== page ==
Kantor now says that net neutrality doesn't force Internet traffic into the slow lane, it prevents the building of a fast lane, and that there is little risk of telcos blocking competing services or content because of the principles in the FCC's August 2005 policy statement (the "four freedoms"). He concludes that
Not too long ago, I was very much on their side. "Imagine you make a phone call to a friend," I wrote then, "but instead of hearing it ring, you get a recording: We're sorry, but the person you are calling has not paid Verizon to carry his or her conversations.
But I was wrong.
I did what's easy to do: I blew things out of proportion and borrowed trouble. As I learn more, I realize that Net neutrality — at least the way it's being touted today — is a bad idea.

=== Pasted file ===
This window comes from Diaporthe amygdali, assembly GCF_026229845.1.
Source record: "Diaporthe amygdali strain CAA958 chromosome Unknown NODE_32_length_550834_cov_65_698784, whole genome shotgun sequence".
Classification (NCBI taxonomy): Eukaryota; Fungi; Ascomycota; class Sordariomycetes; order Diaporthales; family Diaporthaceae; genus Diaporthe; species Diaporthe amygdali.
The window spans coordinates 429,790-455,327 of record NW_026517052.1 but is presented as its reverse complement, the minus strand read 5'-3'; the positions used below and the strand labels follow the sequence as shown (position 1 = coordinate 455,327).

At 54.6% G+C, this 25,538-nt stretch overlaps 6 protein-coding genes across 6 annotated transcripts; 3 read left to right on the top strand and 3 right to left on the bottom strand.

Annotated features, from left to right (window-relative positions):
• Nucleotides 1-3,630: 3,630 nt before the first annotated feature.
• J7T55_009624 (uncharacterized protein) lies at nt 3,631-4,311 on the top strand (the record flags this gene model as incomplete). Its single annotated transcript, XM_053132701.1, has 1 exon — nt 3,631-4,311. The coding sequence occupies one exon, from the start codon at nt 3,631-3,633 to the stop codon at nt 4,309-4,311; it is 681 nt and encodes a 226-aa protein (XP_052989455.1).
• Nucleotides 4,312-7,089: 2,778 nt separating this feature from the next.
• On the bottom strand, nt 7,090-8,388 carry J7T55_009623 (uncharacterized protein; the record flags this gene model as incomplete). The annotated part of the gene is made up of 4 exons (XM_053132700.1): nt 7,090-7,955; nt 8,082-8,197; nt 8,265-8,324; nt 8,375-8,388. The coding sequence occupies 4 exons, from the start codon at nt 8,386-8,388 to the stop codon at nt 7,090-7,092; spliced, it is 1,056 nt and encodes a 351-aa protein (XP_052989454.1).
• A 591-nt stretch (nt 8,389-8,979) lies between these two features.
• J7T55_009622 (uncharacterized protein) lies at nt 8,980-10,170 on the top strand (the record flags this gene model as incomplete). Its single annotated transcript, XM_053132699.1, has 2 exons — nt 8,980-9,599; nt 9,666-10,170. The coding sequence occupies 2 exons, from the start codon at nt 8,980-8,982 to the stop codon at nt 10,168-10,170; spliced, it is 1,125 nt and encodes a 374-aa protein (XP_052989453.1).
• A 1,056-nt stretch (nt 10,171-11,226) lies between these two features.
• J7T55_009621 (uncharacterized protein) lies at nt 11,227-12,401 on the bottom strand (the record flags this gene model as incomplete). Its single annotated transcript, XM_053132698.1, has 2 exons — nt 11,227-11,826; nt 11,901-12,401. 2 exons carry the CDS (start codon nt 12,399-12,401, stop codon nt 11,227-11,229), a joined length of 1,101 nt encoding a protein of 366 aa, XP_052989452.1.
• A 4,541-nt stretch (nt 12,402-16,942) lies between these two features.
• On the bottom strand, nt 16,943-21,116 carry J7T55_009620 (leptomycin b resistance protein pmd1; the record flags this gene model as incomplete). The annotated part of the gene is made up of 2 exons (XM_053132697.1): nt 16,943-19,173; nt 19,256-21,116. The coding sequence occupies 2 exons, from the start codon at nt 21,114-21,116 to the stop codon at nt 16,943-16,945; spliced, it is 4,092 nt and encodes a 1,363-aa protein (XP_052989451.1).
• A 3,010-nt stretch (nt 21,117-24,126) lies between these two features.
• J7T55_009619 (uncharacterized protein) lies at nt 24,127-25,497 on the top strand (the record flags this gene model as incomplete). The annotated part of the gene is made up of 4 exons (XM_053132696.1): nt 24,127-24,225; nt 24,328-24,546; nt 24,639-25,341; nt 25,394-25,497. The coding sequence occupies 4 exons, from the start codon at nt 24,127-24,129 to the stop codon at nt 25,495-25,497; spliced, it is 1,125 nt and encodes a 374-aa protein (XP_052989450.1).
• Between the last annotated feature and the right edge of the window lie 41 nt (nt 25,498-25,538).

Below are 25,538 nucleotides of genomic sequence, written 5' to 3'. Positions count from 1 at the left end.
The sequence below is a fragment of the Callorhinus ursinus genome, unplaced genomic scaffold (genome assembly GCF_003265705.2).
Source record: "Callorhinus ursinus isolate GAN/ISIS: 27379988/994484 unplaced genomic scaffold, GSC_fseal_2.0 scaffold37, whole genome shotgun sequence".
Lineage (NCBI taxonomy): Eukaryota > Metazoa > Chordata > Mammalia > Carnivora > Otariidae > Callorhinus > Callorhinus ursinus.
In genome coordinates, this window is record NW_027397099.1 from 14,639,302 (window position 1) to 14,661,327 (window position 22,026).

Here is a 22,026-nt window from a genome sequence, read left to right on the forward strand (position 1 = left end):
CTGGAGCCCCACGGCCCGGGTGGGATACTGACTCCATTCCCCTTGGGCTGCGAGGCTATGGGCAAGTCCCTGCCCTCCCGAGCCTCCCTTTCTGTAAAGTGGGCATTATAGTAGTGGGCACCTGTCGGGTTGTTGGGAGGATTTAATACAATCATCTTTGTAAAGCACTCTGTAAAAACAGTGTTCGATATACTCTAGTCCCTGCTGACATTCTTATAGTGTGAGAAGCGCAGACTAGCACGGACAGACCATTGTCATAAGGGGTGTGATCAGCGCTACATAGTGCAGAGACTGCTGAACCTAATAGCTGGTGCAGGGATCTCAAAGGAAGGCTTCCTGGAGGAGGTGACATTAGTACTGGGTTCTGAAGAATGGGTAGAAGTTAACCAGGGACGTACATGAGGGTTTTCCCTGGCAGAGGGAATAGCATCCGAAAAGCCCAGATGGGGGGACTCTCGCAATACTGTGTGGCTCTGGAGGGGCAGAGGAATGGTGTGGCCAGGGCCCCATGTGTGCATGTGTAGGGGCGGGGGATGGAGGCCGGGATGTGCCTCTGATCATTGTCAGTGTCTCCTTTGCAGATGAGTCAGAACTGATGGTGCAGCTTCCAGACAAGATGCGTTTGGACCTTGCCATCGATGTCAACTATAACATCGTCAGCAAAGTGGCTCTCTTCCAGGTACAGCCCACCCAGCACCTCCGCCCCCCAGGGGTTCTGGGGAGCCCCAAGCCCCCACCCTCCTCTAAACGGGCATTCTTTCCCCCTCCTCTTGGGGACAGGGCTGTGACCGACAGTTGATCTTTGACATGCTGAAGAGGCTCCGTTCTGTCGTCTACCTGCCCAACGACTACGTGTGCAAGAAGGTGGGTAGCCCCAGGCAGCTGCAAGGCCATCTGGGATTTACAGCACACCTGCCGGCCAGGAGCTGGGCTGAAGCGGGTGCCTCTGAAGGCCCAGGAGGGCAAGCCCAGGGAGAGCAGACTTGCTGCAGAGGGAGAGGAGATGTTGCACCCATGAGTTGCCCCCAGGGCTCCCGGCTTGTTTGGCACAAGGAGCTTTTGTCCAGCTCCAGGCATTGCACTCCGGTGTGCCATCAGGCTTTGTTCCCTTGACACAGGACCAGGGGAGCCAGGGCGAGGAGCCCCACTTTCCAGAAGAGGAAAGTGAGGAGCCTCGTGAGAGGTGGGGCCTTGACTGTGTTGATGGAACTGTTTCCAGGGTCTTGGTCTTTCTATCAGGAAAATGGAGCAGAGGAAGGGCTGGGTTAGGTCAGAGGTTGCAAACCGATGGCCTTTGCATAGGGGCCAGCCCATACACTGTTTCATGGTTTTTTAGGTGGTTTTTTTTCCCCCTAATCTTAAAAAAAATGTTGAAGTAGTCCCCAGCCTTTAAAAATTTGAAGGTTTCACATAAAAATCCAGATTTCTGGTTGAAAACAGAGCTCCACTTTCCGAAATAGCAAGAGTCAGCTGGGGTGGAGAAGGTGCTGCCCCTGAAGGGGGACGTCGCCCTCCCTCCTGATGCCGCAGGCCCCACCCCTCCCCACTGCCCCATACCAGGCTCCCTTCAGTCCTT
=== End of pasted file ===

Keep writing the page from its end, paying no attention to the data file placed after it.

It pains me to say it, because many organizations I respect are fighting for a law. But I'm not.
The most a Net neutrality law should say is that A) network providers must carry any legal data regardless of the content or who it comes from, and B) network providers must offer the same services at the same prices to any customer — i.e., they couldn't charge YouTube more for a connection than they charge Disney.Hat tip to Richard Bennett's Original Blog.